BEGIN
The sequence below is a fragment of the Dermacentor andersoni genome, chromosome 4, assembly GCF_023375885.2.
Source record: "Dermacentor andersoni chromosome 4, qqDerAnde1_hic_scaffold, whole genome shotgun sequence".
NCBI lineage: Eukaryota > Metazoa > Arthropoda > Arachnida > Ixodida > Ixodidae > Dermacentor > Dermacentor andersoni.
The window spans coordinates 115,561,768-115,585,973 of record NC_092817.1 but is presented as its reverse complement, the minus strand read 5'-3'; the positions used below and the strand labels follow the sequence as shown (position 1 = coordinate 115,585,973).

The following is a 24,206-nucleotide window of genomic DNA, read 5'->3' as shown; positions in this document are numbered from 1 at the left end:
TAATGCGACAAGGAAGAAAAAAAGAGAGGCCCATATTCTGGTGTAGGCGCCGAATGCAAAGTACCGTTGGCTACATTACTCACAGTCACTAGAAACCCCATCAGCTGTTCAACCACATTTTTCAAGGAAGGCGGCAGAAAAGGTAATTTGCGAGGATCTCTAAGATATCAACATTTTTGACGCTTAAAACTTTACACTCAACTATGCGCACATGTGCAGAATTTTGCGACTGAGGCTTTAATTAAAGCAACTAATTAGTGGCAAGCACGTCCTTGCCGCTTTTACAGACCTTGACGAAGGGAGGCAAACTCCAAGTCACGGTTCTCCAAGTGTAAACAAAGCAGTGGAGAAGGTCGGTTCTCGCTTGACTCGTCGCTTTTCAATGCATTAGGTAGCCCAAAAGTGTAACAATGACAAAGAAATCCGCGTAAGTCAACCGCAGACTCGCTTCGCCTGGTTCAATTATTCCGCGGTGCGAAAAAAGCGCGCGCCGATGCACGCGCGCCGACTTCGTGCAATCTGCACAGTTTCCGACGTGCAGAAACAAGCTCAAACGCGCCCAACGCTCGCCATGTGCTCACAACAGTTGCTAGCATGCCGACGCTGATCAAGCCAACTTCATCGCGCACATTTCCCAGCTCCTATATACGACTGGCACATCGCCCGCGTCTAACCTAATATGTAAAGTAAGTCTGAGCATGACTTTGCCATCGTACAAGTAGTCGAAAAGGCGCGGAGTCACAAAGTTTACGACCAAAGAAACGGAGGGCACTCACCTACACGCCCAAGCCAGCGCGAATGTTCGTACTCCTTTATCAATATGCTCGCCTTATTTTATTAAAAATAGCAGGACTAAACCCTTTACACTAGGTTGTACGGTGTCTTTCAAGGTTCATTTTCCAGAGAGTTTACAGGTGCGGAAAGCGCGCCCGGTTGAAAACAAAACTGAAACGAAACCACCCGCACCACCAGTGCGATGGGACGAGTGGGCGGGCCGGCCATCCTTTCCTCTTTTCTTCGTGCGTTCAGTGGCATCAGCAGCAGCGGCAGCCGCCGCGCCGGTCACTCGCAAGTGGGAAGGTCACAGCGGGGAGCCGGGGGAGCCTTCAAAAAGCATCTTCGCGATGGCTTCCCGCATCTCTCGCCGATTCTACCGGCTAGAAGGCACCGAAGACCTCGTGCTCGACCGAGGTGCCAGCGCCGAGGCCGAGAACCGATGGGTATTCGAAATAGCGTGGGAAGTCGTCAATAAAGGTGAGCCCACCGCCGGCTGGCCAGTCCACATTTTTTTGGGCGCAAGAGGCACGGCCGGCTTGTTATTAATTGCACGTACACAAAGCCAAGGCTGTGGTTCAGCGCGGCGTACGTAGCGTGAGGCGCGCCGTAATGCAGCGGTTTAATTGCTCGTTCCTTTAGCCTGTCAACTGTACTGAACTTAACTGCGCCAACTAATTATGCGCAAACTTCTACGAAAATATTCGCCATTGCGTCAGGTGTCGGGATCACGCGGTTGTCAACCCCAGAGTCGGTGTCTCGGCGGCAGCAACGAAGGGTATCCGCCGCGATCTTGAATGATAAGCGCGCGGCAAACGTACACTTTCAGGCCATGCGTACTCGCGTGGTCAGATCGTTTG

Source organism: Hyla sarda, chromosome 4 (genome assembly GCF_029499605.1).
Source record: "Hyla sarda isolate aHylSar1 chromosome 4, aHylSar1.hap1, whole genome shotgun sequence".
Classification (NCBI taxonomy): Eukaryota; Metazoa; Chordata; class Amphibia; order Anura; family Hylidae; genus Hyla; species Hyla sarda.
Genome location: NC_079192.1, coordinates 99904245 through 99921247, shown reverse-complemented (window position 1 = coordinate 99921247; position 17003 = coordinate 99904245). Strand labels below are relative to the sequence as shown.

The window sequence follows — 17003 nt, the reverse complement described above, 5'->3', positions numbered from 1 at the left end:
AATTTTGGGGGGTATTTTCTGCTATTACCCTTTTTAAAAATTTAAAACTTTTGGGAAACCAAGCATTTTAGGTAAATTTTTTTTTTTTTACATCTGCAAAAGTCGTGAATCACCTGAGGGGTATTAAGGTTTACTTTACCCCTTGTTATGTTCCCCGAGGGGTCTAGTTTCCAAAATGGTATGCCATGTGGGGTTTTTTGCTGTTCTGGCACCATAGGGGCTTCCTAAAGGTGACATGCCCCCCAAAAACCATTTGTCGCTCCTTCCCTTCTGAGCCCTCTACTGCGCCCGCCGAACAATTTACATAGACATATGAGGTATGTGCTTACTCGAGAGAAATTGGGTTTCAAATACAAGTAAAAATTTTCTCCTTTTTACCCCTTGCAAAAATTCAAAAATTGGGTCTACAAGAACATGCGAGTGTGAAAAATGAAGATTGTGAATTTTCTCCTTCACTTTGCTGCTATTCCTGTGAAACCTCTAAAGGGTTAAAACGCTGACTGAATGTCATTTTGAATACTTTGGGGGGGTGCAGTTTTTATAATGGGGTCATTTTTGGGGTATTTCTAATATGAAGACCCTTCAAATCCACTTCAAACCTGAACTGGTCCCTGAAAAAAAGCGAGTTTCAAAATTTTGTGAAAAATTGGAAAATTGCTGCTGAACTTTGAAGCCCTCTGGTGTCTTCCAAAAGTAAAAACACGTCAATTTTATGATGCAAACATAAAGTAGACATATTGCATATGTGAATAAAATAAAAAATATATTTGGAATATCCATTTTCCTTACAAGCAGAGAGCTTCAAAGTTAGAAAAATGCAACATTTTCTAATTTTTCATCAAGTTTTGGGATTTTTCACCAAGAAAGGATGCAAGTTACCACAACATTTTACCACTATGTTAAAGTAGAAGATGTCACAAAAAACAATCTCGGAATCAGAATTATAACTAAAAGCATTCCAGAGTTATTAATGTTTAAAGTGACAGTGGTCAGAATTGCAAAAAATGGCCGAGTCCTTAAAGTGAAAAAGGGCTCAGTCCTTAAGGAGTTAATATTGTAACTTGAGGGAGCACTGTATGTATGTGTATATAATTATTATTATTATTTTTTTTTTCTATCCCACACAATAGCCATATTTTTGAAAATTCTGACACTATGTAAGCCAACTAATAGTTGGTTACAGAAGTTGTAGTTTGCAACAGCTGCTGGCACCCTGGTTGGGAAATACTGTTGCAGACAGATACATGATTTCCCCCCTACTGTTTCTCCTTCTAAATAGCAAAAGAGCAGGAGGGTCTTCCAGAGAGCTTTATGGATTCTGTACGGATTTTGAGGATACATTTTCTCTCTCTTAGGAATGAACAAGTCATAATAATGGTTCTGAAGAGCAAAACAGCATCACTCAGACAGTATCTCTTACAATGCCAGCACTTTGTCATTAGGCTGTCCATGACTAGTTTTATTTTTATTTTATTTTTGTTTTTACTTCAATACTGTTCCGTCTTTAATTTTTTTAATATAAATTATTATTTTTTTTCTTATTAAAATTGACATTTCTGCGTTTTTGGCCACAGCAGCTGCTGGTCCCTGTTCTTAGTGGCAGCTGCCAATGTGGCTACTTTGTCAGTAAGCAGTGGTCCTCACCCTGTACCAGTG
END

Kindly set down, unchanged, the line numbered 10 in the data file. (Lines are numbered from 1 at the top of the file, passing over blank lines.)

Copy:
Genome location: NC_079192.1, coordinates 99904245 through 99921247, shown reverse-complemented (window position 1 = coordinate 99921247; position 17003 = coordinate 99904245). Strand labels below are relative to the sequence as shown.